Wisconsin Gov. Scott Walker earlier this month signed a law making it legal for a child of any age to hunt under the mentorship program.
And some babies have shown a real interest.
The Milwaukee Journal Sentinel reports 10 infants – that would be kids under 1 year old – have been sold hunting licenses since that law went into effect. The figure is based on data released by the Wisconsin DNR.
These infants of course didn't buy the licenses themselves.
As the Journal Sentinel points out, an adult could have purchased one simply as a memento. And it's not known right now if an infant actually participated in the state's nine-day deer hunt. (The youngest age of someone to register a deer was 4 years old, the paper says.)
Wait – so how does this work?
Wisconsin has had a mentorship hunting program for awhile.
Previously, kids 10 and older could use a gun or bow to hunt while with an adult serving as a mentor – someone at least 18 years old, who stays within arm's reach of the youngster.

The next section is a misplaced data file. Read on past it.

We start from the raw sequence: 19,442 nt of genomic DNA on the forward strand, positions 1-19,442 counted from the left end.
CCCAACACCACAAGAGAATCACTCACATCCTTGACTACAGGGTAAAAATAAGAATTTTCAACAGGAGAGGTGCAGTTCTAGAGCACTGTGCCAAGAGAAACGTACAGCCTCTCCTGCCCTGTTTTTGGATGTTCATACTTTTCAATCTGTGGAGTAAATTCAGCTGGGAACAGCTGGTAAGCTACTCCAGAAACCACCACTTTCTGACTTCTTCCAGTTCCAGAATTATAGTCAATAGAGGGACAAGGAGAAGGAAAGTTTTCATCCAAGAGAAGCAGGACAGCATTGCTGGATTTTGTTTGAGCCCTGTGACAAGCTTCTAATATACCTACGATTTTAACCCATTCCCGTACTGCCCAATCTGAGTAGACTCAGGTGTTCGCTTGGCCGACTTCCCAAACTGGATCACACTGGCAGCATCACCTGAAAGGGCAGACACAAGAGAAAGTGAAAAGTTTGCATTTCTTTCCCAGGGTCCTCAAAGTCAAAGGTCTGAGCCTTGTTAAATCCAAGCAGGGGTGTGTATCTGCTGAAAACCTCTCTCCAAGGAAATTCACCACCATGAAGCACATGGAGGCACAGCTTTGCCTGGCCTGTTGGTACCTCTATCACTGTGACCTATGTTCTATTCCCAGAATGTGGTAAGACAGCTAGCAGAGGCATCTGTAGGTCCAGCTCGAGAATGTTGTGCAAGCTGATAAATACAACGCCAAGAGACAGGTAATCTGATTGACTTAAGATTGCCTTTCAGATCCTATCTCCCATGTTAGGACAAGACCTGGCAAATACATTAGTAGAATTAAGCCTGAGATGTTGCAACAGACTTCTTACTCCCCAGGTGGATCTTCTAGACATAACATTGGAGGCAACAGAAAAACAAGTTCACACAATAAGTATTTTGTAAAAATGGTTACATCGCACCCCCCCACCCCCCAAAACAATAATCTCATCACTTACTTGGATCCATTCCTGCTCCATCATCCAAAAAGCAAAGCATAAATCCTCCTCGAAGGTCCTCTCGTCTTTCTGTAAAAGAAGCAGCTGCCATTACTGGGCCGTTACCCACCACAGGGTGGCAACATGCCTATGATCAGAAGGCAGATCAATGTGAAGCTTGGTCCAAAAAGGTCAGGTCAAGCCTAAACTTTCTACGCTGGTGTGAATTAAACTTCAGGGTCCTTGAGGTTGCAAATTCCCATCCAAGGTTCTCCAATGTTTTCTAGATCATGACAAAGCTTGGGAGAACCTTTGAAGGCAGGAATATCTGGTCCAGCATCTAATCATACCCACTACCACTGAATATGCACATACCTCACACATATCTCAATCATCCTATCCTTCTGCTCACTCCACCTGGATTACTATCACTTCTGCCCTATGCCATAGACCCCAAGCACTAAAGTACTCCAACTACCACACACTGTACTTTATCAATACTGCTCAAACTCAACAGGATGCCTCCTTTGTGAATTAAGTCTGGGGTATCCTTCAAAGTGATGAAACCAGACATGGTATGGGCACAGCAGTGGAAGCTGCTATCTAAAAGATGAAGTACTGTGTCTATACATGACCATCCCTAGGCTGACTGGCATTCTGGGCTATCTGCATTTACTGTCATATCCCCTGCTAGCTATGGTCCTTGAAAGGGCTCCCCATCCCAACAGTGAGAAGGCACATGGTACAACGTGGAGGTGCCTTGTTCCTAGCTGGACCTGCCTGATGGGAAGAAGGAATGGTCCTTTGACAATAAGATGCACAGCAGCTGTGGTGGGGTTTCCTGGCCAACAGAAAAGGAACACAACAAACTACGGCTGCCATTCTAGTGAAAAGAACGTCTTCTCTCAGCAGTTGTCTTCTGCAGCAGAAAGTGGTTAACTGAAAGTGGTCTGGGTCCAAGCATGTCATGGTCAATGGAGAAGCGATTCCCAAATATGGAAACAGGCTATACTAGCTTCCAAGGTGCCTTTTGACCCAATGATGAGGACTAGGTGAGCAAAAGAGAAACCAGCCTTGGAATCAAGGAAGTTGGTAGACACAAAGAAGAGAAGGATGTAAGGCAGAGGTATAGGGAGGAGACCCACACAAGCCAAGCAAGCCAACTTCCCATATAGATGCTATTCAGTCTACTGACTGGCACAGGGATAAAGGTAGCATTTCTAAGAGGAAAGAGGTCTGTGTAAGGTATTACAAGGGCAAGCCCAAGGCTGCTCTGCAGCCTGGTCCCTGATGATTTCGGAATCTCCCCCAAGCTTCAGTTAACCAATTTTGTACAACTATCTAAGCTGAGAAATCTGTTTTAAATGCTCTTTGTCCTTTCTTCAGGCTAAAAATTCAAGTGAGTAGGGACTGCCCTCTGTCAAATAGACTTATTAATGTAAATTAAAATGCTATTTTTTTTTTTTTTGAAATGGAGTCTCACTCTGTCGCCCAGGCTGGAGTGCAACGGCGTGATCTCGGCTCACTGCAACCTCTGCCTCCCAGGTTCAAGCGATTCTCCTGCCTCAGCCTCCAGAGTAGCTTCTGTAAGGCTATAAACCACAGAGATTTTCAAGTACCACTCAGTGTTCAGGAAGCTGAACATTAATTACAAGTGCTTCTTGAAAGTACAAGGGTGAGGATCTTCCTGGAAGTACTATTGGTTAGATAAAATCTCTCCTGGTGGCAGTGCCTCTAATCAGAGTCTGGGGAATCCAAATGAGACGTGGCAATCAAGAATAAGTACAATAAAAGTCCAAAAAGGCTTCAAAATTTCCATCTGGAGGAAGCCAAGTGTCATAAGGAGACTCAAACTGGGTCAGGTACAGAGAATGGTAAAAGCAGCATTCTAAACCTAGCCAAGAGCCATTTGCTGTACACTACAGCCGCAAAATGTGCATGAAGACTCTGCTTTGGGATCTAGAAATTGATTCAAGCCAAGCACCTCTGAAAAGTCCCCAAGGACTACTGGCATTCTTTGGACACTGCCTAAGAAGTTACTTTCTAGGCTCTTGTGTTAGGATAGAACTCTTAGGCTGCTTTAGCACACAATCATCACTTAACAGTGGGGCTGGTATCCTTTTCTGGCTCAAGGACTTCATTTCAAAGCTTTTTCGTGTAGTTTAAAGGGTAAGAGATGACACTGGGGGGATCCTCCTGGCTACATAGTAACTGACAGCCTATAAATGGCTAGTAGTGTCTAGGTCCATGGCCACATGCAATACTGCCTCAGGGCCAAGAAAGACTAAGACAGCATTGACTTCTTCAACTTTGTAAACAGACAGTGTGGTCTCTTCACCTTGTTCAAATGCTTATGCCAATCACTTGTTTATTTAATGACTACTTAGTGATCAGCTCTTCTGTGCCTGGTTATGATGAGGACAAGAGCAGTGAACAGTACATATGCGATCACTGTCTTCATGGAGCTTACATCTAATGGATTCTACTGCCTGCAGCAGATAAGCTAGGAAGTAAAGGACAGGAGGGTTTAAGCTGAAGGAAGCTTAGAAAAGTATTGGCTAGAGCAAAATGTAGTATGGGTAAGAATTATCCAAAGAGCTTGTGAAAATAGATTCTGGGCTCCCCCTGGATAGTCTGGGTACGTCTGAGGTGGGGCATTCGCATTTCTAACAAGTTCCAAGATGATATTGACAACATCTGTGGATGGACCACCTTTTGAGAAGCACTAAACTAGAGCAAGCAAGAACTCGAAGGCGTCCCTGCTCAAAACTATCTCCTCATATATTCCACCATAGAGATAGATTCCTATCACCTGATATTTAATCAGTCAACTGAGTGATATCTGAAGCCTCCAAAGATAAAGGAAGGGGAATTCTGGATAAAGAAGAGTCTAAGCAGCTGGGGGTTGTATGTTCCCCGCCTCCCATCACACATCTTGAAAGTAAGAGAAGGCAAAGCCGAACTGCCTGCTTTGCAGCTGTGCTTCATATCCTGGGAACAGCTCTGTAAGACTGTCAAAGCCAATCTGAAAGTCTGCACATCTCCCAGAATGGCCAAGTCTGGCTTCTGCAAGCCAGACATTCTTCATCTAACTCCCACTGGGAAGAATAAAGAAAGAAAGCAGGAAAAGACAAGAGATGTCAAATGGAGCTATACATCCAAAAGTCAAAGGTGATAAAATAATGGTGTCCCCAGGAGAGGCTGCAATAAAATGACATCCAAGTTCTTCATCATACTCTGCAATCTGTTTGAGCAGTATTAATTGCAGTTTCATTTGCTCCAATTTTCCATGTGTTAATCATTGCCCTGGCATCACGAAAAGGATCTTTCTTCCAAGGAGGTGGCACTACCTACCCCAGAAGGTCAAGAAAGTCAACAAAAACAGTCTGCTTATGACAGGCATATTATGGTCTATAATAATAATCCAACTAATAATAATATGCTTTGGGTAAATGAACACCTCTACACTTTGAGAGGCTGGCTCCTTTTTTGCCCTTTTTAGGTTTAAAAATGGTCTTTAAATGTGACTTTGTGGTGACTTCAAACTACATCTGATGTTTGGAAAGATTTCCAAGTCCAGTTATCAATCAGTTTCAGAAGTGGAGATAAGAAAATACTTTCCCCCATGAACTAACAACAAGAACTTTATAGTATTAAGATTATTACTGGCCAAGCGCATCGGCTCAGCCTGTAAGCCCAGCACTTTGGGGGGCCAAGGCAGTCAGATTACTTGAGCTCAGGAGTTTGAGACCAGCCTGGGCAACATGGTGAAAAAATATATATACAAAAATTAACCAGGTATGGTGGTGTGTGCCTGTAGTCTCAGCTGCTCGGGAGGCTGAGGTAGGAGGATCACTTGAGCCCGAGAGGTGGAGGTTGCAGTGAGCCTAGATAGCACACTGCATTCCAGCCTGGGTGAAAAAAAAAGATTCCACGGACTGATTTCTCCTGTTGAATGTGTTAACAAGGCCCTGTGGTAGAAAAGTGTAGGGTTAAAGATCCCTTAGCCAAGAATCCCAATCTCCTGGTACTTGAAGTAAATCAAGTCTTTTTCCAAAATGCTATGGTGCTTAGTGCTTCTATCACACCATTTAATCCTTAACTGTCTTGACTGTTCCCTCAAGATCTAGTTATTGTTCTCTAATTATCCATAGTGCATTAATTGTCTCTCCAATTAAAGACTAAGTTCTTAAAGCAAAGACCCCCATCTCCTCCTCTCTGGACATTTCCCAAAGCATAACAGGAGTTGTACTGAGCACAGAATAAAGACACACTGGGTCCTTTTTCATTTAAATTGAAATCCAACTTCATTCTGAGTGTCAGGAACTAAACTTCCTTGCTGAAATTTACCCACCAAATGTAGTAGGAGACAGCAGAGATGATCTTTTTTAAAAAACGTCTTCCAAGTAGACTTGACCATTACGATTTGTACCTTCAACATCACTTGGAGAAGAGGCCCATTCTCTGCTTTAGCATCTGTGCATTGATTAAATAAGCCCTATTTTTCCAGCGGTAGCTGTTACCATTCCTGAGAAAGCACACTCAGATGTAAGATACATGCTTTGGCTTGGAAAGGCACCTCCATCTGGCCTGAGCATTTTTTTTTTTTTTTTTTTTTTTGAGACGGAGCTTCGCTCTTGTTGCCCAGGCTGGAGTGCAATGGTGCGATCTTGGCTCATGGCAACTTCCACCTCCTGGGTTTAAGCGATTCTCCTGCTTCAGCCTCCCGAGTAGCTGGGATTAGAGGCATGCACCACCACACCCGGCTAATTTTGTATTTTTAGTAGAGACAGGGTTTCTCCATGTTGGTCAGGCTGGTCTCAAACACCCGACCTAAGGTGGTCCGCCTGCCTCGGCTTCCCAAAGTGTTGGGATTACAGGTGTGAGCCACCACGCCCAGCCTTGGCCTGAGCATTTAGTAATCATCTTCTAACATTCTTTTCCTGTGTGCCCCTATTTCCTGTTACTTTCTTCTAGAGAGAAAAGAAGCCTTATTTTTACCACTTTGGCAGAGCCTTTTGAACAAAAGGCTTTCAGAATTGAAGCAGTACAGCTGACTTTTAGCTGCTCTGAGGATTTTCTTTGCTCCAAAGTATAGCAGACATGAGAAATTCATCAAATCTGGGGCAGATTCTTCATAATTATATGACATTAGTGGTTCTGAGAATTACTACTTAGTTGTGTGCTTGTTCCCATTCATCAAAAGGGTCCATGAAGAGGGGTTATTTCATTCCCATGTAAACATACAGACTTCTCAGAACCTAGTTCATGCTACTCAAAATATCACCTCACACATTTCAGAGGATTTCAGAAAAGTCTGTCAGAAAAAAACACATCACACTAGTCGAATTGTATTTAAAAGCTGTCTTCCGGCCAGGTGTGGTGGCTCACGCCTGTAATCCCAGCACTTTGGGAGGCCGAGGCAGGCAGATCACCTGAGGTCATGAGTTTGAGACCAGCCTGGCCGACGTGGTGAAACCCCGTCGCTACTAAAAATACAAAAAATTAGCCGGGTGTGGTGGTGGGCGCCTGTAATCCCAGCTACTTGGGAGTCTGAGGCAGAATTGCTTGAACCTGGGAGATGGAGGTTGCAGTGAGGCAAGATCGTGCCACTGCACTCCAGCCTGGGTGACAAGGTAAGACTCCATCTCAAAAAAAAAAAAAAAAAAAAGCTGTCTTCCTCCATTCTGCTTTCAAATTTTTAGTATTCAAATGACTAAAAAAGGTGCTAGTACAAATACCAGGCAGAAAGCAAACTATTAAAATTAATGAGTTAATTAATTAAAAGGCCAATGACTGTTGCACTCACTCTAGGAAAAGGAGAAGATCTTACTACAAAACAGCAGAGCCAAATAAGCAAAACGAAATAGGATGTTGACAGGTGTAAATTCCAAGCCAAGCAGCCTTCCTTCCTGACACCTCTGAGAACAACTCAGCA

The two also had to share a single weapon, USA Today says.
Now, because of that new law, both the age and "hunting device" (aka weapon) restrictions no longer exist.
Lifting the age restriction was about letting families choose when their child is ready to learn to hunt, said one of the bill's supporters.
"It's not government's job to tell parents [when it's OK]," Wisconsin state Rep. Joel Kleefisch (a Republican from Oconomowoc) told USA Today when the bill was signed into law.
Gov. Walker is thinking along those same lines, on Nov. 16 retweeting this story from the Journal Sentinel with a quote:
More broadly, the point of the mentorship program has always been to introduce younger people to hunting.
As the informational site puts it: "This one-on-one mentoring opportunity gives first-time hunters a chance to try hunting and enables veteran hunters to pass on their passion for the outdoors and help keep Wisconsin's hunting heritage strong."
During this nine-day season, Wisconsin hunters harvested more than 195,000 deer, and the state sold 588,387 licenses.
And 588,377 of those licenses were to people over the age of 1.